In fairness to Congress, influential bipartisan groups of legislators in both chambers are still flogging a number of bills that would constrain Trump’s powers. A coalition of longtime Republican Trump critics in the Senate, like Jeff Flake and Bob Corker, as well as more Trump-friendly politicians like Pat Toomey, are pushing hard for a vote on a bill that would require congressional approval for certain types of presidentially-imposed tariffs. Even Senate Finance Committee Chairman Orrin Hatch, a nominal Trump ally, is using his position to slowly craft similar shackling legislation. Given all the legislative ideas and energy floating around on trade, Whiting is hopeful that Congress will be able to pass some sort of law reasserting its powers over trade policy, ideally within the next few months.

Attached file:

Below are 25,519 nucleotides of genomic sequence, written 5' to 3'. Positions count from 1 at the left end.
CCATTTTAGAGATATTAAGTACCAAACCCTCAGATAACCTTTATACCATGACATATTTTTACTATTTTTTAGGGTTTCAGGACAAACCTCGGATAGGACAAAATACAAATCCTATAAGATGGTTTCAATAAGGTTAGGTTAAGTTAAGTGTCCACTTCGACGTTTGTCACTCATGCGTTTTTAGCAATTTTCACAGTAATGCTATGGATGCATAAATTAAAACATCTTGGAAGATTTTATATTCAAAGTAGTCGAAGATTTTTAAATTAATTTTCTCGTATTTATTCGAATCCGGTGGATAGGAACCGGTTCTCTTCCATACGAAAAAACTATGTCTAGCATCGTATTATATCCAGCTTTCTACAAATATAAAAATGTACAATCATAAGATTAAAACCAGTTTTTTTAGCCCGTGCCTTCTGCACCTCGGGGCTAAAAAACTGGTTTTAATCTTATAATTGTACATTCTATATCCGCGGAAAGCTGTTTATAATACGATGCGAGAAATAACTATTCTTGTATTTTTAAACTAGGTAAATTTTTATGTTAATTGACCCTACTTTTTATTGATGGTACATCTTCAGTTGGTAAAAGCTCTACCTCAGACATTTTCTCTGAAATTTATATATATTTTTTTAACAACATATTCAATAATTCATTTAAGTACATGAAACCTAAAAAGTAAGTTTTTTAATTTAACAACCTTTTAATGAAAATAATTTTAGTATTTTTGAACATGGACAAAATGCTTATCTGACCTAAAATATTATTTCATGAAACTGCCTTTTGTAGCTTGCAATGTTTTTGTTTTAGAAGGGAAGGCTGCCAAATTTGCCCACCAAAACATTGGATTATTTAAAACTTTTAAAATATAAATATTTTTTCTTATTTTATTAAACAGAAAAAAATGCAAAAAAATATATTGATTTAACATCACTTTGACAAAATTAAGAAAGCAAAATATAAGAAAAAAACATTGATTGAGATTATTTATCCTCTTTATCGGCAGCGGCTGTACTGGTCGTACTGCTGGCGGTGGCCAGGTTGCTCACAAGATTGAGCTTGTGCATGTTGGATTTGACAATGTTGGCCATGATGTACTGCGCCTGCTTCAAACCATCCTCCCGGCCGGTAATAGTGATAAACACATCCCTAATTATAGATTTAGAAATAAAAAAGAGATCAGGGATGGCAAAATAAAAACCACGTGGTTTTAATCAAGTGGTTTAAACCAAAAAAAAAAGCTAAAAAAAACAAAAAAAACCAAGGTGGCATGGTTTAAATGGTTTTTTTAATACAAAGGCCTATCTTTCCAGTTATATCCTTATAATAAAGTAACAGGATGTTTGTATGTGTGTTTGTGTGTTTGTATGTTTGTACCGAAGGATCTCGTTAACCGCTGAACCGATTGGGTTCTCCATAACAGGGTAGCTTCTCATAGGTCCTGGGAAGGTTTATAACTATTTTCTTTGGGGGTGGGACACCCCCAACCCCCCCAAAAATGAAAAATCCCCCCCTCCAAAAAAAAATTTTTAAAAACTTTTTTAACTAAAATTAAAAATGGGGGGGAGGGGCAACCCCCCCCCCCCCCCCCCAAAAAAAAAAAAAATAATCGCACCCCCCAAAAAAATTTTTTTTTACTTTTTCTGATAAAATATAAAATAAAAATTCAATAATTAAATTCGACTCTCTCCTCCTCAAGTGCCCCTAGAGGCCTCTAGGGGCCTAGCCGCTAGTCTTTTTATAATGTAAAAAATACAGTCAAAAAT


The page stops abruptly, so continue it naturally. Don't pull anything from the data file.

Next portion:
Whiting’s hopes notwithstanding, most analysts agree that these measures will not gain any traction. In large part, that’s because Republicans know that Trump’s tariffs have not had a material impact on their base, aside from farmers. They know that the president remains fairly popular within the GOP, even in states that have been hit harder than others by his trade policies. And they know, stressed congressional analyst Mark Harkins, that Trump is unique among recent presidents in his willingness to “destroy” his political opponents, even those within his own party. “Most Republicans who have tried challenging him have not fared well politically,” said Simon Lester, a trade policy expert at the libertarian-leaning Cato Institute.